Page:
Shadow over Maine program
But all of this — even the number of jobs created — is difficult to measure.
“Who provides oversight to determine that the ‘created jobs’ would not have occurred in part or whole without the investment? What is the methodology for counting these jobs?” asked Key-Wallace.
For instance, Maine’s audit of a similar program — the New Market Capital Invest Program — concluded that $76 million in tax credits generated 764 permanent jobs, but it also credited the program with retaining 257 “temporary jobs” at the Great Northern Paper mills that were actually layoffs.
Other audits counted layoffs as a minus, but Craver in one retort said that was “ridiculous,” since the investment didn’t cause the job loss, just prevented it from happening sooner.
The Great Northern investment cast a shadow over the entire Maine program, leading to an investigation by the Maine Sunday Telegram that dug into the complex $40 million investment transaction orchestrated by both Stonehenge and Enhanced Capital Maine GNP LLC, another SBIC, to revive the mill in East Millinocket.
“The reality is most of that $40 million was a mirage,” summed up the article.
It turns out that investors used several accounting tricks, including a $31.8 million one-day loan for a Cate Street Capital subsidiary to buy paper machines and equipment from another Cate Street subsidiary to “artificially inflate” the value of the investment to receive the maximum amount of tax credits, the paper charged. The move resulted in $16 million of tax credits, which resulted in about $2 million in brokerage fees for the SBIC. Cate Street has declined comment to NH Business Review.
The $8.2 million money that did get to the mill was used to refinance existing debt, but was not enough to prevent bankruptcy, the article stated.
There were other factors that caused the bankruptcy, of course, and, as Craver pointed out, it is unfair to concentrate on one failure in a program that has made 5,500 investments.
He pointed to the official Maine audit, which, while faulting the one-day loan loophole in that and other investments, noted that as a whole the $76 million in tax credits attracted $130 million in private investment, and resulted in an overall positive $16 million positive fiscal impact.
But to look at the report another way, that $1 in investment, resulted in $1.19. And it cost nearly $100,000 to create or retain each job.
Was it the most effective return on the investment?
“If I stood on a street corner and handed out $20 bills, that would be an economic stimulus, but would that be the best way to do it?” asked Julia Sass Rubin, an associate professor at Rutgers University’s Edward J. Bloustein School of Planning and Public Policy, and a frequent critic of such programs.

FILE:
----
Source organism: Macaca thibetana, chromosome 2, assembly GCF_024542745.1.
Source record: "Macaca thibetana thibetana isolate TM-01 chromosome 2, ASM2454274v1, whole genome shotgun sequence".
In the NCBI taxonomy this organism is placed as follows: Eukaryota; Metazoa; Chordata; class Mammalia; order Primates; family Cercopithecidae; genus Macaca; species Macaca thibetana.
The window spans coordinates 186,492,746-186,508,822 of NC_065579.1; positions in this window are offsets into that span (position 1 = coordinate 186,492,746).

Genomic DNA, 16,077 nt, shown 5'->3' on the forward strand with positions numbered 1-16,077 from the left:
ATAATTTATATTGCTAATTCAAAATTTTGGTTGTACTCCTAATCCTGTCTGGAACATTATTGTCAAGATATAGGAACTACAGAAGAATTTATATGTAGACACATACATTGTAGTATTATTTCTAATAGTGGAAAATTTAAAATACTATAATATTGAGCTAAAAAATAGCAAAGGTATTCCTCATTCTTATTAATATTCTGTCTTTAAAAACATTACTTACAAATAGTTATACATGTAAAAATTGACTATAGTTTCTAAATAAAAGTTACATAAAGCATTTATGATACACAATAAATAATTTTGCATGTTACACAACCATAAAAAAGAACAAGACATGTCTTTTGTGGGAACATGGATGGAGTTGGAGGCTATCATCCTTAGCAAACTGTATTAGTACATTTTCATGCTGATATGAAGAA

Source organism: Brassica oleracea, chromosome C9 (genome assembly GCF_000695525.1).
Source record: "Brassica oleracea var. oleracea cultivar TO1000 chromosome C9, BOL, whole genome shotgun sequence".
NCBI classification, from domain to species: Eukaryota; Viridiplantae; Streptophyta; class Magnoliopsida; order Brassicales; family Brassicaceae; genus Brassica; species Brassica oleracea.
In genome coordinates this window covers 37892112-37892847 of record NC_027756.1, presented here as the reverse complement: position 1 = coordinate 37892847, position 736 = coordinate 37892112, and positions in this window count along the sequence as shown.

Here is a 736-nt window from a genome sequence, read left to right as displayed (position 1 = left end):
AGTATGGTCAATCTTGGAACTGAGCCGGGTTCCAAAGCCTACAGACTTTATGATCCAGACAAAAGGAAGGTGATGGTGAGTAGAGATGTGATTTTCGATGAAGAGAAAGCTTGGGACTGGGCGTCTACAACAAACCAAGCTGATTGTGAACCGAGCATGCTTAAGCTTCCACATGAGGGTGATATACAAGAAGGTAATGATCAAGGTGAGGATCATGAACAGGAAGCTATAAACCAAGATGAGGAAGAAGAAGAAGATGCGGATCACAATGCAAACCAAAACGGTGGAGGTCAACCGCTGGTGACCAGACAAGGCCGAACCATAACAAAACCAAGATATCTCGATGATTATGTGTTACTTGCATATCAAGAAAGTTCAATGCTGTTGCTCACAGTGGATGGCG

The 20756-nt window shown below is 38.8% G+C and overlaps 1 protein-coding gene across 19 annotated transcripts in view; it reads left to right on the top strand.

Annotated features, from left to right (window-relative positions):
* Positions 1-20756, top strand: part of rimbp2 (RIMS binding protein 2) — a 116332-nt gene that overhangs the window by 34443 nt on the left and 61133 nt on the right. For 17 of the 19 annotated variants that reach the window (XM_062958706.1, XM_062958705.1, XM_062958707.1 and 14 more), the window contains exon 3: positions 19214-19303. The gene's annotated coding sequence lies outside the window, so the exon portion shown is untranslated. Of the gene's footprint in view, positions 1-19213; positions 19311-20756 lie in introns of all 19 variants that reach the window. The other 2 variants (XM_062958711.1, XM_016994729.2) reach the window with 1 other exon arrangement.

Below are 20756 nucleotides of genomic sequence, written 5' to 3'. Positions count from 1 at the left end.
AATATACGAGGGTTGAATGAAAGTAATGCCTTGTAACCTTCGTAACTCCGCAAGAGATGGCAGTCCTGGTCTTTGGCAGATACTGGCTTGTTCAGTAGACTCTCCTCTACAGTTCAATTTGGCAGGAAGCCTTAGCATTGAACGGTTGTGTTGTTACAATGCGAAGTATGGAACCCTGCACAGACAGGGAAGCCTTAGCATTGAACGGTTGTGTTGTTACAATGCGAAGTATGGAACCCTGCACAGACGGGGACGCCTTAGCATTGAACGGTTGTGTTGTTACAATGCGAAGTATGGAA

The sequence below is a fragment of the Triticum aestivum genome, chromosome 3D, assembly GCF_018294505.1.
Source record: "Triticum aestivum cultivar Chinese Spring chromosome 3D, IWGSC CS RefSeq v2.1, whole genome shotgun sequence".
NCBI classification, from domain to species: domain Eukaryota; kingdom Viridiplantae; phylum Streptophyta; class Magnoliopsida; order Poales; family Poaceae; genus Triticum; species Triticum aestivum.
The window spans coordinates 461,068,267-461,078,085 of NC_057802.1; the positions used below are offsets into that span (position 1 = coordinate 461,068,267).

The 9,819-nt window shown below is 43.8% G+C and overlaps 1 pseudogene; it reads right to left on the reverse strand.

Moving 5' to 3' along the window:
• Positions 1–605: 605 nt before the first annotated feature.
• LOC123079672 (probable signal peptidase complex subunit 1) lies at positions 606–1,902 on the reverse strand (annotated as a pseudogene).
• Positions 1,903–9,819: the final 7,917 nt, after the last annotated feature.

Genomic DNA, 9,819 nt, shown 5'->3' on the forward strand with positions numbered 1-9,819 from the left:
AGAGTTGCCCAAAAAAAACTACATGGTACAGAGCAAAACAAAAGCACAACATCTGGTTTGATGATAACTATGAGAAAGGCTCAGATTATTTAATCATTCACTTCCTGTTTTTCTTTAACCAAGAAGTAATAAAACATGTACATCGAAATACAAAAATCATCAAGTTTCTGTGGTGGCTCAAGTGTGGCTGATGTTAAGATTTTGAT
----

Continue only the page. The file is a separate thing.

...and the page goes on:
The state of Florida, which also has a New Markets Development Program, did attempt to look at the return on investment various tax incentive programs. The state paid out $64.3 million and got back 1.8 percent in 2017. That was the third-highest pay out of the seven programs evaluated for that year. The best yielded a 4.4 percent return.
Similar programs didn’t fare well in other state evaluations, according to another investigation, conducted by the Pew Charitable Trusts in early April. That study examined audits in six other states, concluding that the programs “failed to deliver promised jobs and tax revenue”.
The Pew report gave the House committee “considerable disquiet,” said Rep. Susan Almy, D-Lebanon. “It seemed that the state is taking all the risk and the investors were getting a lot. It works out for the business side just fine.”
Craver dismissed such reports. He said Pew itself is suspect because it lobbies the government and charged that state reports quoted in the Pew report are either outdated or were written too early in the program to measure the full benefits.
And, he said, all of the experts quoted in the Pew investigation were “members of groups that have lobbied against economic development incentives and public-private partnerships while pursuing their own, competing policy agendas.”
He said several were members of conservative think tanks who are leery of government spending, while Rubin of Rutgers was hired by the state of Maryland for a competing program and faced ethic complaints.
Rubin replied that Maryland paid her $2,500 as a consultant to evaluate a program that had nothing to do with New Markets Tax Credits, and the ethics violation had to do with a charter school association that she said was dismissed.
This is an example, she said, that proponents of such programs “will do anything to discredit those who speak up.”
Craver also said that New Hampshire has various safeguards that protect state taxpayers — safeguards that earlier versions of the program didn’t have. The one-day loans that plagued Maine, for instance, are not allowed under the New Hampshire bill. And there are “strict clawback provisions” that would result in investors losing a portion of profits if goals aren’t met.
Lawmakers like Bradley were satisfied with these provisions. But House members weren’t so sure. “What if there weren’t any profits?” said Almy.
If there were, investors still would keep most of it. If less than 60 percent of the jobs were created, investors would hold onto 70 percent of profits. And those receiving the tax credits would still receive all of them.
And, said Key-Wallace, “there is no oversight related to how the funds lend or invest their money once they receive it.”
But Robert Clegg, a lobbyist for Advantage Capital, questioned Key-Wallace’s testimony.
“The BFA testimony is full of inaccuracies,” said Clegg. “They are just upset that they are not steward of the money.”
Key-Wallace denied this.
“The Business and Finance Authority is a completely self-funded entity and would like to remain that way. The only reason we chimed in was that we were asked to and have the technical expertise to evaluate it.”
Clegg, collected a $12,000 fee for his lobbying efforts this year, but that is not the reason he supports the bill. It does protect the state and lays the risk on the investors, he said.
“The New Hampshire bill is the strictest bill of them all,” he said.
It would make capital available at the single-digit level, much less than most current government-sponsored finance programs, he said. And it would draw business and good-paying jobs up to the Granite State.
“It would reverse the commute to Massachusetts,” said Clegg. “They’ll be driving north every morning.”